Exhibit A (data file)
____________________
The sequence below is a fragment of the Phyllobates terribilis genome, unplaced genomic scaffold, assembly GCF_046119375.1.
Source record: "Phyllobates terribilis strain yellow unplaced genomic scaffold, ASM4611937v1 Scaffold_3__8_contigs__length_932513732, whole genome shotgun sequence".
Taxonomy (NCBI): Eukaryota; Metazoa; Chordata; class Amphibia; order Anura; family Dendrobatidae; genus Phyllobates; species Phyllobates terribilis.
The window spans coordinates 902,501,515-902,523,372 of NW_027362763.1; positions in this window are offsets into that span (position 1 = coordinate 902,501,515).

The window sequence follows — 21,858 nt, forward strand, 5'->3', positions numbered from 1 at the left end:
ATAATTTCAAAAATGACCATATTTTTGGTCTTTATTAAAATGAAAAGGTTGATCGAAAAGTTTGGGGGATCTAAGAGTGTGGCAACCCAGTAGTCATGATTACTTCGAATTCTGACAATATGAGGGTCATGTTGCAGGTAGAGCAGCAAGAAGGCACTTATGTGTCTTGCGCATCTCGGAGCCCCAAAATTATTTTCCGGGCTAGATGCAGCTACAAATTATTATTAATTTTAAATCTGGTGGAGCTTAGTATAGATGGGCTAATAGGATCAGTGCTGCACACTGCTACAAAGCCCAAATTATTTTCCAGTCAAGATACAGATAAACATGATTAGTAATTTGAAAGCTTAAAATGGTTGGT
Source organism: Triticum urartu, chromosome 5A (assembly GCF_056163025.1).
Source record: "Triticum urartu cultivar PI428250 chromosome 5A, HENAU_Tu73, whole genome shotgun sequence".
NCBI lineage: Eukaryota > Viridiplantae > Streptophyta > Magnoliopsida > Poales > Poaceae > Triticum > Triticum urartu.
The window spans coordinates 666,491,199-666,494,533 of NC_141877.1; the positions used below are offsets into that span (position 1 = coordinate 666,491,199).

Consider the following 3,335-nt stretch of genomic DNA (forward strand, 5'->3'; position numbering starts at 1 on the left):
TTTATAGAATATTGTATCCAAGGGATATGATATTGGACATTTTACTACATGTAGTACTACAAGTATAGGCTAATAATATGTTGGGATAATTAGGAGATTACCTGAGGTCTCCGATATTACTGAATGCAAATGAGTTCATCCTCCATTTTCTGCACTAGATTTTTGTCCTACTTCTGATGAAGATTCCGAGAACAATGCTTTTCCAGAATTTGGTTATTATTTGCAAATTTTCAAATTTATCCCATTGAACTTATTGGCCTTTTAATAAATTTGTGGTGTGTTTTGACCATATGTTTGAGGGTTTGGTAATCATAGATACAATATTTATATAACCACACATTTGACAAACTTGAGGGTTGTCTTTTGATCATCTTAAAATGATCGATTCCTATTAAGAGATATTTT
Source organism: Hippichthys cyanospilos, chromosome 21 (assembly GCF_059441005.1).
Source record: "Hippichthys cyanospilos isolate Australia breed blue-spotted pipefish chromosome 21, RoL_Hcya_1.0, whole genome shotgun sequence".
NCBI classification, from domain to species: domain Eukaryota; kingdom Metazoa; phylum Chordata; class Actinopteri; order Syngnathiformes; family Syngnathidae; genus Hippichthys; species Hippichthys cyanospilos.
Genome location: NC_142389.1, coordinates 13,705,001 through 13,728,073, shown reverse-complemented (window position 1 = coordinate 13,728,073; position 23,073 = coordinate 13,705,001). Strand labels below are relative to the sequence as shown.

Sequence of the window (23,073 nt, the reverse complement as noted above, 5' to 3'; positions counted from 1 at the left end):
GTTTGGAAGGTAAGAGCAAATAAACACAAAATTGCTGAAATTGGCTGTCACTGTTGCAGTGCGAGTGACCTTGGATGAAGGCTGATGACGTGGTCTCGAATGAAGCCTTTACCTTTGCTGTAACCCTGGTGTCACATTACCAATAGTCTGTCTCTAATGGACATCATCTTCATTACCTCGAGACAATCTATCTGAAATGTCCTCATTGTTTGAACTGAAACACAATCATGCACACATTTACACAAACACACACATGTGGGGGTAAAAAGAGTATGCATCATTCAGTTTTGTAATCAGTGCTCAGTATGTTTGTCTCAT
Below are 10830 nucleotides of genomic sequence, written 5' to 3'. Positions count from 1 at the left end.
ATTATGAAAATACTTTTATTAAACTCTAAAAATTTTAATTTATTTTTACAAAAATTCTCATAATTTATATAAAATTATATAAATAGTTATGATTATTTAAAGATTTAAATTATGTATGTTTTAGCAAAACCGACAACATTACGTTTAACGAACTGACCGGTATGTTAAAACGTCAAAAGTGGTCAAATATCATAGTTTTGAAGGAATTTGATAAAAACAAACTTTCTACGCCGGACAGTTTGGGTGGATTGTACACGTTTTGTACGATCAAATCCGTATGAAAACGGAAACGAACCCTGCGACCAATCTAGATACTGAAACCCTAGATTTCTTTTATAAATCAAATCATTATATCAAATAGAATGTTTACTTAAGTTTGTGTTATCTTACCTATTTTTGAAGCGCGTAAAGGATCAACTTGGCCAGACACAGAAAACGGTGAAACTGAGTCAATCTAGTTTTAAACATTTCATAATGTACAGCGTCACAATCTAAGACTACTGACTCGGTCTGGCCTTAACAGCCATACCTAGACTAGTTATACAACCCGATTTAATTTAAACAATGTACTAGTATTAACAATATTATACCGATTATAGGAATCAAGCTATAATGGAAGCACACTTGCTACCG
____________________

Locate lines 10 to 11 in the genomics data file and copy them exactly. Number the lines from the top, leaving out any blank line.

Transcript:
The window spans coordinates 666,491,199-666,494,533 of NC_141877.1; the positions used below are offsets into that span (position 1 = coordinate 666,491,199).

Consider the following 3,335-nt stretch of genomic DNA (forward strand, 5'->3'; position numbering starts at 1 on the left):